Predisposing factors for hypoglycemia: security measures for critical patients on intravenous insulin


Carina Teixeira PaixãoI; Raquel de Mendonça NepomucenoII; Manassés Moura dos SantosIII; Lolita Dopico da SilvaIV

I PhD student in the Post-Graduate Nursing Program and Guest Professor of the Graduate Program in Intensive Nursing at the Rio de Janeiro State University. Nurse at the National Institute of cardiology. Rio de Janeiro, Brazil, Email: carinapaixao@gmail.com
II PhD student in the Post-Graduate Nursing Program and Guest Professor of the Graduate Program in Intensive Nursing at the Rio de Janeiro State University. Nurse at the National Institute of cardiology. Rio de Janeiro, Brazil, Email: raquel.nepomuceno@gmail.com
III Master's student in the Post-Graduate Nursing Program and Guest Professor of the Graduate Program in Intensive Nursing at the Rio de Janeiro State University Nurse of the National Cancer Institute. Rio de Janeiro, Brazil, Email: mana_moura@yahoo.com
IV Standing Professor of the Post-Graduate Nursing Program and Intensive Nursing Program Coordinator at the Rio de Janeiro State University. Fellow Pro-scientist. Rio de Janeiro, Brazil, Email: lolita.dopico@gmail.com

DOI: http://dx.doi.org/10.12957/reuerj.2015.15098




Documentary, retrospective cross research aiming at describing the predisposing factors studied in critically ill patients receiving continuous insulin infusion. Tracking was made of five hundred and fifty (550) medical records for the years 2012 and 2013 of post-operative cardiac surgery patients who received intravenous insulin. Main results show that nearly half of the patients had at least one record of hypoglycemia, the majority were male (60.11%), elderly (md = 61.78), overweight (26,75Kg / m2), hypertense (78.57%), and ischemic (52.38%). Predisposing factors for hypoglycemia, with statistical significance identified among patients were as follows: diabetes (OR = 3.6); renal failure (OR = 5.4); and use of vasoactive amines (OR = 3.1). Conclusions identified security actions for patients in those conditions such as venous blood collection as well as the use of blood meters to assess glycemic levels.

Keywords: Insulin; glucose; hypoglycemia; nursing.




During heart surgery, patients undergo significant variations in blood volume, body temperature, plasma composition and tissue blood flow with important physiopathological consequences. Aggressions such as cardiopulmonary bypass (CPB) and total circulatory arrest further contribute to aggravating the organic breakdown in the intraoperative period1.

These patients are under a state of physiological stress due to the severity of their clinical condition, which predisposes them to various endocrine disorders such as hyperglycemia1. Hyperglycemia causes deleterious effects micro and macrovascular complications, such as kidney diseases, immune system changes, electrolytic disorders, Neuropathies endotelias disorders that predisposes them to thrombogenesis. It is considered difficult to define the incidence of acute hyperglycemia; it may vary from 40 to 90% depending on the threshold used to define abnormal blood glucose levels1 .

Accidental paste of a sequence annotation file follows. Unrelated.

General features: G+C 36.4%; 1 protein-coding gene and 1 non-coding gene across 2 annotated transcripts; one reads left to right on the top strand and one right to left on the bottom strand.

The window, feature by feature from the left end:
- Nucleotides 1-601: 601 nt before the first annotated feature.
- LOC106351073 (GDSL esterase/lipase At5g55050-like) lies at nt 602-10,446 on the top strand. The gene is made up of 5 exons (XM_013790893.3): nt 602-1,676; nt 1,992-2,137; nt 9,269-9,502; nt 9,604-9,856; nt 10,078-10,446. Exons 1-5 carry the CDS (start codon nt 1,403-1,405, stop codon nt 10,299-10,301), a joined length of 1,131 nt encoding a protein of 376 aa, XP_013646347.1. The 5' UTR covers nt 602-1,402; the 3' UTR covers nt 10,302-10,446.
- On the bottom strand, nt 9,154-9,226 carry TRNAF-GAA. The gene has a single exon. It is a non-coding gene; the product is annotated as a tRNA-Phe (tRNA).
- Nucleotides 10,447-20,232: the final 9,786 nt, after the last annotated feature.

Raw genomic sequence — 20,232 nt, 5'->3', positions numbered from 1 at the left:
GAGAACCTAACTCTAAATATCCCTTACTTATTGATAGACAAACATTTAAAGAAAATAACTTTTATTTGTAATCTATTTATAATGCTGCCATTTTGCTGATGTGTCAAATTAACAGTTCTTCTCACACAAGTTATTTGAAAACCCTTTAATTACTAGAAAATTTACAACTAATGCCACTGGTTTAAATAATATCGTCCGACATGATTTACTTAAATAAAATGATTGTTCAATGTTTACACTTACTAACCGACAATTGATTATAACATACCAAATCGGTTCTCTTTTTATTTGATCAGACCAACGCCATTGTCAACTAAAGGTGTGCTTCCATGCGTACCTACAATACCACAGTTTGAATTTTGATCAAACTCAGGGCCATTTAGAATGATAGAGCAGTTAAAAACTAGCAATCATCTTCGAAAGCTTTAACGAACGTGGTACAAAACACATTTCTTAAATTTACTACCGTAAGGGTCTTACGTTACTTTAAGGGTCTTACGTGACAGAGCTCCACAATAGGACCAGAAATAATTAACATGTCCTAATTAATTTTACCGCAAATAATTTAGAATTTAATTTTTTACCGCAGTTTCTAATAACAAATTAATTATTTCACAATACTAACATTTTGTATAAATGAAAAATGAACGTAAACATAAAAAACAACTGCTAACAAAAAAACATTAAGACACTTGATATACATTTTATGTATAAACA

Thus, in recent years, intensive glycemic control achieved by continuous insulin infusion (CII) has taken began to occupy a prominent position in the management of critically ill patients. The premise is that the maintenance of normoglycemia is associated with lower rates of infections and organ failure. Insulin is the only hormone that makes this transport and without it, the cells are deprived of energy2.

According to the Institute for Healthcare Improvement (IHI), insulin belongs to one of ten categories of medicinal products considered as high-risk Medications or Potentially Hazardous Drugs (PHDs), meaning that has greater potential to cause serious injury to patients when there is failure in its usage. The intravenous insulin requires care to ensure the efficiency and safety of its management because it has side effects, among the most important, hypoglycemia stands out, which if untreated, can cause irreversible brain damage3.

Hypoglycemia is considered the primary adverse event associated with continuous intravenous insulin therapy. Severe hypoglycemia occurs around 4% to 7% of patients, and despite the risk of hypoglycemia do not seem very high, the impact that this event has on the prognosis makes it mandatory to seek solutions that can contribute to reduce the occurrence of this event.